The court in Rose stated that if it were “analyzing Escobar anew,” it doubted that decision would require it to overrule Ebeid, since “[t]he Court did not say that its two conditions were the only way to establish liability under an implied false certification theory.” 2018 WL 4038194, at *4 (emphasis in original). But the court believed its hands were tied by two post-Escobar Ninth Circuit cases.
The first case is United States ex rel. Kelly v. Serco, Inc., 846 F.3d 325, 332 (9th Cir. 2017), in which the court considered only Escobar’s two-part test in determining whether the plaintiff’s implied false certification claim failed. The court did not consider whether the claim met the lower standard for falsity enunciated in Ebeid. The second case is United States ex rel. Campie v. Gilead Sciences, Inc., 862 F.3d 890 (9th Cir. 2017). There, the court noted that Escobar “‘clarif[ied] some of the circumstances in which the False Claims Act imposes liability’ under [an implied false certification] theory.” Id. at 901 (emphasis added) (quoting Escobar, 136 S. Ct. at 1995). But the court then characterized Escobar as holding “that although the implied certification theory can be a basis for liability, two conditions must be satisfied.” Id. (emphasis added) (citing Escobar, 136 S. Ct. at 2000).
The Rose court found that these two prior Ninth Circuit decisions require a relator to satisfy Escobar’s two conditions. Moreover, the court was bound by those three-judge panel opinions. As a result, the court concluded that “[r]elators must satisfy Escobar’s two conditions to prove falsity, unless and until our court, en banc, interprets Escobar differently.” 2018 WL 4038194, at *4.
While this holding is generally favorable to defendants, the panel upheld the district court’s denial of the University’s motion for summary judgment in the case before it. The court concluded that the evidence was sufficient to create an issue of material fact as to whether the University’s actions met the two Escobar requirements. In a Federal Stafford Loan School Certification form, the University had certified that the student applying for federal aid was an “eligible borrower” and was “accepted for enrollment in an eligible program.” Because the University did not disclose its violation of the incentive-compensation ban, the panel explained that the certification could be considered a “misleading half-truth.”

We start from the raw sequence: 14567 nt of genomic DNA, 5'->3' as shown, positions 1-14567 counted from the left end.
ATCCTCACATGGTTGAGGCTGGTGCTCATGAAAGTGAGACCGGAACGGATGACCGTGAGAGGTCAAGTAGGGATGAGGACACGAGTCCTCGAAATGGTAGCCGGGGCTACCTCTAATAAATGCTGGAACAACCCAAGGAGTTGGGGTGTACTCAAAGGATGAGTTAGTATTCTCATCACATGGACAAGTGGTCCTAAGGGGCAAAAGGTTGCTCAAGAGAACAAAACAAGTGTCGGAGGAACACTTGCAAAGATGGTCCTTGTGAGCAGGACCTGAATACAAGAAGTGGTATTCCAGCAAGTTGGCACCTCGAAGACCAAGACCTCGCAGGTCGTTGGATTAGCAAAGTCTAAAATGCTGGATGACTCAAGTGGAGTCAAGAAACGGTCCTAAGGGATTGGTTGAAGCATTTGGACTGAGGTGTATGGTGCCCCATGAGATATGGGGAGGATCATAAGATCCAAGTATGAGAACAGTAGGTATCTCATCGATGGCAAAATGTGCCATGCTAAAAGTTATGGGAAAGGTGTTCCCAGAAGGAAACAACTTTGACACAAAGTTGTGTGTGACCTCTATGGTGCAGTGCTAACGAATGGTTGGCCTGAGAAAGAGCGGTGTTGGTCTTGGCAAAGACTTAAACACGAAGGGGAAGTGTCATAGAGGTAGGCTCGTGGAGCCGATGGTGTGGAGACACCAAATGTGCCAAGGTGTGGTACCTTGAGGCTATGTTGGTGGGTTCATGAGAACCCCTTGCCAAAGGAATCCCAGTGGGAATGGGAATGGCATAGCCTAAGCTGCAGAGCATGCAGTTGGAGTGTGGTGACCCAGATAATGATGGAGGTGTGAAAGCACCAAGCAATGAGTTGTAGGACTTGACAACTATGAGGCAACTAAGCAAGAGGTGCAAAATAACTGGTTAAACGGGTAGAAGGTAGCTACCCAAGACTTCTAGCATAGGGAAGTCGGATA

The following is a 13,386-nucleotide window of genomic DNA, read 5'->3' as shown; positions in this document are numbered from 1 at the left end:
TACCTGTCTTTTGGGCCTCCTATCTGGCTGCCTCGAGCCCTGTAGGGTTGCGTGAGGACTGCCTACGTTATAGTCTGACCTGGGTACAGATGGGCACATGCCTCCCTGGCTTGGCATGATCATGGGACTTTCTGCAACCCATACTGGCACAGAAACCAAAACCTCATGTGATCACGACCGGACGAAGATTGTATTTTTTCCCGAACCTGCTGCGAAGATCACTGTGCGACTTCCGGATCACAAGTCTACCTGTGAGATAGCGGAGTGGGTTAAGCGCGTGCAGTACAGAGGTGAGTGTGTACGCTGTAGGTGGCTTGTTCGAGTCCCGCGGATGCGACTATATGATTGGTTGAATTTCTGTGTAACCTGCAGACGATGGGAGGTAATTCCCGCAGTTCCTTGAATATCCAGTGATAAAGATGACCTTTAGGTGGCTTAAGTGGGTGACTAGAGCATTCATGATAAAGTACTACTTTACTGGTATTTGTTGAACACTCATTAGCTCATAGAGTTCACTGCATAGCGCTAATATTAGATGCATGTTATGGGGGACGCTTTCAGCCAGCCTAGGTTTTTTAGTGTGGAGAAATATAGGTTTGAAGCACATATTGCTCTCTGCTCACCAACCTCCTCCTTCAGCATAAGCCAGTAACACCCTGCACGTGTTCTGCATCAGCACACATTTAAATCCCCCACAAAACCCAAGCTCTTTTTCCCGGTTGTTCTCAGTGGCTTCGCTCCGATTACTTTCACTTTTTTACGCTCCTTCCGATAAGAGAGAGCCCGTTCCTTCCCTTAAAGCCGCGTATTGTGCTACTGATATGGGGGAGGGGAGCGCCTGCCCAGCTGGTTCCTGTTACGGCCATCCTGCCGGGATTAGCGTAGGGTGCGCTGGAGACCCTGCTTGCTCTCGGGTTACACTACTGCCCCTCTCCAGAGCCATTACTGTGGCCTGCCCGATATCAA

The court then split 2-1 on whether the alleged false certifications were material under Escobar. The majority concluded that a reasonable trier of fact could find that the violations were material because “the Department’s payment was conditioned on compliance with the incentive compensation ban, because of the Department’s past enforcement activities [against schools for violations of the incentive compensation ban], and because of the substantial size of the forbidden incentive payments.”
Judge N.R. Smith dissented. He emphasized that Escobar requires a “rigorous” and “demanding” inquiry into the government’s “likely or actual behavior” to determine whether the alleged misrepresentation was important to its decision to pay. Because the majority relied on evidence of how the government generally enforces the incentive-compensation ban—and not how the government would respond to the specific incentive-compensation-ban violations alleged—Judge Smith opined that the only real evidence supporting materiality was the fact that payment was conditioned on compliance with the ban. According to Judge Smith, that was not dispositive under Escobar.
Rose has resolved the implied-certification standard in the Ninth Circuit following Escobar. But the panel did note the possibility of en banc review (and may have implicitly invited it), either in this case or in another confronting the issue. Additionally, other courts, including the Fourth Circuit, have endorsed a more expansive view of the implied-certification theory, similar to the one set forth in Ebeid. See U.S. ex rel. Badr v. Triple Canopy, Inc., 857 F.3d 174, 178 n.3 (4th Cir. 2017) (stating that it had “already answered” the question “left open” in Escobar by “holding that the Government pleads a false claim when it alleges a request for payment under a contract where the contractor withheld information about its noncompliance with material contractual requirements”). These conflicting interpretations could ultimately lead to Supreme Court review. For now, however, the Rose decision will be helpful to entities facing implied-certification claims.